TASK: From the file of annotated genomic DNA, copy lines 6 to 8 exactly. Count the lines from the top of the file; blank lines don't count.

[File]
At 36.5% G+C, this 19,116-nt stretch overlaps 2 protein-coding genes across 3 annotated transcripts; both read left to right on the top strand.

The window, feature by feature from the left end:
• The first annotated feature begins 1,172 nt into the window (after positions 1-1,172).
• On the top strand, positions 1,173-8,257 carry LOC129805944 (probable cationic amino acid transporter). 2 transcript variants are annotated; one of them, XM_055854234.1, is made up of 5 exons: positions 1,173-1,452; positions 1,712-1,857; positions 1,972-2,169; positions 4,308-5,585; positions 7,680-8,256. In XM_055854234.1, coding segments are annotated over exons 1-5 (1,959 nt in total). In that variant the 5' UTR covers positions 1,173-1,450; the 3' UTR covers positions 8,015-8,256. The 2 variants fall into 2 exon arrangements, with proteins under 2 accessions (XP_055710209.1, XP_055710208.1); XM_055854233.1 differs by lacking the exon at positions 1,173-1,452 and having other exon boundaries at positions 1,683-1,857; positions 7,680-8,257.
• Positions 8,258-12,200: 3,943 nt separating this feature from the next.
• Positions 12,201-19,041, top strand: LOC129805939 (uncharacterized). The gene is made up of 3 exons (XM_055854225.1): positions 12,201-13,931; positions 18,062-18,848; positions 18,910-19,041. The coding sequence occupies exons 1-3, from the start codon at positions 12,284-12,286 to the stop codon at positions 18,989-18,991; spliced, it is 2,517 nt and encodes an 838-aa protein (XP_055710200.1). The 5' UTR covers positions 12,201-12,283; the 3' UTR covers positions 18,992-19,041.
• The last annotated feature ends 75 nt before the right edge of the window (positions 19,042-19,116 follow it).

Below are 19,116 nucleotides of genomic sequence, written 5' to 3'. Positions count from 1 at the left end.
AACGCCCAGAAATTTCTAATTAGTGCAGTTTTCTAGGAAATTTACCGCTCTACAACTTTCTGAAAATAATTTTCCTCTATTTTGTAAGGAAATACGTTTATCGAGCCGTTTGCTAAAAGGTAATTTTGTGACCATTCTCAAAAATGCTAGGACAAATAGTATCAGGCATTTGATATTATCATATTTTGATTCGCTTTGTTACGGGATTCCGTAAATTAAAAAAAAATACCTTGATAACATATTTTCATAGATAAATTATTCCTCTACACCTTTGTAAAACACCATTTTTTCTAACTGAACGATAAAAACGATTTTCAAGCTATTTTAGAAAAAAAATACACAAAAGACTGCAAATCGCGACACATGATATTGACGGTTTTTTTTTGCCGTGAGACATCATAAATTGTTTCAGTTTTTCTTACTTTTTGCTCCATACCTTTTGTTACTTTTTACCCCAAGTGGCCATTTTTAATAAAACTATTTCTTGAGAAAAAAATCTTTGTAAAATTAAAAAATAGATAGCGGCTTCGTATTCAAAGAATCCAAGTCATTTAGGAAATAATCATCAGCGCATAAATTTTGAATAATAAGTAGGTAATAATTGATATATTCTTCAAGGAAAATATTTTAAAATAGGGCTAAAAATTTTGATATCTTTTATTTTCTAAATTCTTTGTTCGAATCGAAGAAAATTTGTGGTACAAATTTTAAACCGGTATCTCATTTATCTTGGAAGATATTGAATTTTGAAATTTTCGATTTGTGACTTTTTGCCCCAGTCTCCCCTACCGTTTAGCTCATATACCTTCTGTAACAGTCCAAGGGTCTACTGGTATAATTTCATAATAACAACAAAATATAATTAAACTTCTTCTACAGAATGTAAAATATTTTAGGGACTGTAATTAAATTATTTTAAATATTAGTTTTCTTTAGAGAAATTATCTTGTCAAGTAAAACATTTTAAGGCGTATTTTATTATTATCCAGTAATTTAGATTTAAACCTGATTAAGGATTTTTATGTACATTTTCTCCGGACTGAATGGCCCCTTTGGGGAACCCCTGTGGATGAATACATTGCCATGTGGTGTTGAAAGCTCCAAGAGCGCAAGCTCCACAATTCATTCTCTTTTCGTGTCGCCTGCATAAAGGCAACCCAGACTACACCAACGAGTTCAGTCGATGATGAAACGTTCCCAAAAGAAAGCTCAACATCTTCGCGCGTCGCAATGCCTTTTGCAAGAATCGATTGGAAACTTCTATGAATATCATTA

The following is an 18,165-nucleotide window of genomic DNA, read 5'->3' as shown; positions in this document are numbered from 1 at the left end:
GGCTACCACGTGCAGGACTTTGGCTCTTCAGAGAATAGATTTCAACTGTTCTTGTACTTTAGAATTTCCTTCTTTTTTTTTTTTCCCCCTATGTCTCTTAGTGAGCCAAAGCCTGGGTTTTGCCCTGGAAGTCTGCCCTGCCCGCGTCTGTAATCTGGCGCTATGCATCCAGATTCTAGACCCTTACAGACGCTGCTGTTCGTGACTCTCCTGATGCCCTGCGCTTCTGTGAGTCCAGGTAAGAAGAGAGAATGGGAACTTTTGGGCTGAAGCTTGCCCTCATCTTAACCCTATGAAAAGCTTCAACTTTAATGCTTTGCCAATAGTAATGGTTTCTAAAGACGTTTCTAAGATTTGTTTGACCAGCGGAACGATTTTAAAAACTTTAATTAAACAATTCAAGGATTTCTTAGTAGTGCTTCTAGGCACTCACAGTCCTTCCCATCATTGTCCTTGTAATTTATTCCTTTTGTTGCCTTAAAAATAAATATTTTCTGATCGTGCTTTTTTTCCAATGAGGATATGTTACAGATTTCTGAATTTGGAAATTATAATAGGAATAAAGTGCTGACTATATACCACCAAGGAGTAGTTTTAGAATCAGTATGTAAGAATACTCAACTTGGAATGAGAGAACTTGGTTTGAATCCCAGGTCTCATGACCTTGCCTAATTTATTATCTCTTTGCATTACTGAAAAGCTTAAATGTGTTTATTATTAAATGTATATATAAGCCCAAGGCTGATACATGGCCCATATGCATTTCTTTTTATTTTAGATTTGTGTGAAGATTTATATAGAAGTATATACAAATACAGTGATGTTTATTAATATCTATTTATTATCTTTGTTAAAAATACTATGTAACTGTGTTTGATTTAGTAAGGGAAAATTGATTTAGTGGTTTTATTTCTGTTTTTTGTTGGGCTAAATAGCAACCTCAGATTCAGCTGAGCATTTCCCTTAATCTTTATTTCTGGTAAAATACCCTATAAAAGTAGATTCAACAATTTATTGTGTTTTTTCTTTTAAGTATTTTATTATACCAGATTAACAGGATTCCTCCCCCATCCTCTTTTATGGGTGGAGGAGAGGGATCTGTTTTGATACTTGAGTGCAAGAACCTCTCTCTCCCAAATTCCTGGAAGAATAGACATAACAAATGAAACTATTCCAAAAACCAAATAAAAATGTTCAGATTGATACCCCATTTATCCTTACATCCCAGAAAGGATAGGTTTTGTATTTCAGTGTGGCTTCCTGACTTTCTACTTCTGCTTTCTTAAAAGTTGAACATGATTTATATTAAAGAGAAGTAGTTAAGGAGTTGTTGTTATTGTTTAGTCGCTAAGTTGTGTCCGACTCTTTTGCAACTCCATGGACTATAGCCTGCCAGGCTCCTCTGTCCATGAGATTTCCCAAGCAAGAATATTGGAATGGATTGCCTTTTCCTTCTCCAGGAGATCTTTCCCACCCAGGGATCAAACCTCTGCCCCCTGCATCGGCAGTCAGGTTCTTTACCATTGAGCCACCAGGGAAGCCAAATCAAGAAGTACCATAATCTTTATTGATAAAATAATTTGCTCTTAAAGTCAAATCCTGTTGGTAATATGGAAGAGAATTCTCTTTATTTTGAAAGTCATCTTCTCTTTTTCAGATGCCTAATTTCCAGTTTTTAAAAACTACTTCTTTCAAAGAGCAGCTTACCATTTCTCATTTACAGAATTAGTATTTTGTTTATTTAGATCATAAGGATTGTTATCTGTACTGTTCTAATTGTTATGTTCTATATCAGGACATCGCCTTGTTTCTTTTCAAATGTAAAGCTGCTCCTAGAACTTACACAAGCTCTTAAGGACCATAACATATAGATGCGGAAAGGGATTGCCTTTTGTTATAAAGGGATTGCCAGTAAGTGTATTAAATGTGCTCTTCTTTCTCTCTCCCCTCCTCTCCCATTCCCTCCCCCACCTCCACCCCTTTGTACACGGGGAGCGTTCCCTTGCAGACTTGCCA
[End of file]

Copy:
• Positions 12,201-19,041, top strand: LOC129805939 (uncharacterized). The gene is made up of 3 exons (XM_055854225.1): positions 12,201-13,931; positions 18,062-18,848; positions 18,910-19,041. The coding sequence occupies exons 1-3, from the start codon at positions 12,284-12,286 to the stop codon at positions 18,989-18,991; spliced, it is 2,517 nt and encodes an 838-aa protein (XP_055710200.1). The 5' UTR covers positions 12,201-12,283; the 3' UTR covers positions 18,992-19,041.
• The last annotated feature ends 75 nt before the right edge of the window (positions 19,042-19,116 follow it).

Below are 19,116 nucleotides of genomic sequence, written 5' to 3'. Positions count from 1 at the left end.